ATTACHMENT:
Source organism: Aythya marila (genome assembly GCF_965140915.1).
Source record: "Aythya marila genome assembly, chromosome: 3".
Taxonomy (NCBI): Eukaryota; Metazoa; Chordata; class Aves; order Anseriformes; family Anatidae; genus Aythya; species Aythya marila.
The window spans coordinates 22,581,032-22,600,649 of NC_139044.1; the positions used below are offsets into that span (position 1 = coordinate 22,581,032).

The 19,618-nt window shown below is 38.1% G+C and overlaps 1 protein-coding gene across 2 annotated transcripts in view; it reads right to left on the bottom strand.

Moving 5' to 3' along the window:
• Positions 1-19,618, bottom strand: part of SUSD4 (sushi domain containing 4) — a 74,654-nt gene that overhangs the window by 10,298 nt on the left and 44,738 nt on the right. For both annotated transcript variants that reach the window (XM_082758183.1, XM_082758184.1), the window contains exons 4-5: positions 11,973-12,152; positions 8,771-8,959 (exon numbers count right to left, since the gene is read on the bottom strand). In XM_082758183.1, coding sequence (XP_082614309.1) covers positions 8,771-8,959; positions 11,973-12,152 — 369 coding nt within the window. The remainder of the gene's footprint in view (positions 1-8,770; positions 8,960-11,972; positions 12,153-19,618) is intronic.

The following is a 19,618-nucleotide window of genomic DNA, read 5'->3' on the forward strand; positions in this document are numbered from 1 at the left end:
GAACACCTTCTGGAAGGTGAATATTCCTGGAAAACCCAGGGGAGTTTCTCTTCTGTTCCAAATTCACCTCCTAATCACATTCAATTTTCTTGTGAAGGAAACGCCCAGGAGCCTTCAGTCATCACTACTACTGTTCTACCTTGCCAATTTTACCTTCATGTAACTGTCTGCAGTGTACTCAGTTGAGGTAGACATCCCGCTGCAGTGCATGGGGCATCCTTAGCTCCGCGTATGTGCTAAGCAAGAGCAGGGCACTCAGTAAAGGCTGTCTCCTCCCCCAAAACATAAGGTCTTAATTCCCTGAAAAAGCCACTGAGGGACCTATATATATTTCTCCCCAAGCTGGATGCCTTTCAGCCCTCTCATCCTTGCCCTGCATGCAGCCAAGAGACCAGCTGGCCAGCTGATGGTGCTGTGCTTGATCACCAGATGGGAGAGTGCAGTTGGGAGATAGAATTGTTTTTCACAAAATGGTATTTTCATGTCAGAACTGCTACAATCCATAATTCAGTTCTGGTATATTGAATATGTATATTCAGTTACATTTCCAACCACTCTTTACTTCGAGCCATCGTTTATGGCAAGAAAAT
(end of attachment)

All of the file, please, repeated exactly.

Source organism: Aythya marila (genome assembly GCF_965140915.1).
Source record: "Aythya marila genome assembly, chromosome: 3".
Taxonomy (NCBI): Eukaryota; Metazoa; Chordata; class Aves; order Anseriformes; family Anatidae; genus Aythya; species Aythya marila.
The window spans coordinates 22,581,032-22,600,649 of NC_139044.1; the positions used below are offsets into that span (position 1 = coordinate 22,581,032).

The 19,618-nt window shown below is 38.1% G+C and overlaps 1 protein-coding gene across 2 annotated transcripts in view; it reads right to left on the bottom strand.

Moving 5' to 3' along the window:
• Positions 1-19,618, bottom strand: part of SUSD4 (sushi domain containing 4) — a 74,654-nt gene that overhangs the window by 10,298 nt on the left and 44,738 nt on the right. For both annotated transcript variants that reach the window (XM_082758183.1, XM_082758184.1), the window contains exons 4-5: positions 11,973-12,152; positions 8,771-8,959 (exon numbers count right to left, since the gene is read on the bottom strand). In XM_082758183.1, coding sequence (XP_082614309.1) covers positions 8,771-8,959; positions 11,973-12,152 — 369 coding nt within the window. The remainder of the gene's footprint in view (positions 1-8,770; positions 8,960-11,972; positions 12,153-19,618) is intronic.

The following is a 19,618-nucleotide window of genomic DNA, read 5'->3' on the forward strand; positions in this document are numbered from 1 at the left end:
GAACACCTTCTGGAAGGTGAATATTCCTGGAAAACCCAGGGGAGTTTCTCTTCTGTTCCAAATTCACCTCCTAATCACATTCAATTTTCTTGTGAAGGAAACGCCCAGGAGCCTTCAGTCATCACTACTACTGTTCTACCTTGCCAATTTTACCTTCATGTAACTGTCTGCAGTGTACTCAGTTGAGGTAGACATCCCGCTGCAGTGCATGGGGCATCCTTAGCTCCGCGTATGTGCTAAGCAAGAGCAGGGCACTCAGTAAAGGCTGTCTCCTCCCCCAAAACATAAGGTCTTAATTCCCTGAAAAAGCCACTGAGGGACCTATATATATTTCTCCCCAAGCTGGATGCCTTTCAGCCCTCTCATCCTTGCCCTGCATGCAGCCAAGAGACCAGCTGGCCAGCTGATGGTGCTGTGCTTGATCACCAGATGGGAGAGTGCAGTTGGGAGATAGAATTGTTTTTCACAAAATGGTATTTTCATGTCAGAACTGCTACAATCCATAATTCAGTTCTGGTATATTGAATATGTATATTCAGTTACATTTCCAACCACTCTTTACTTCGAGCCATCGTTTATGGCAAGAAAAT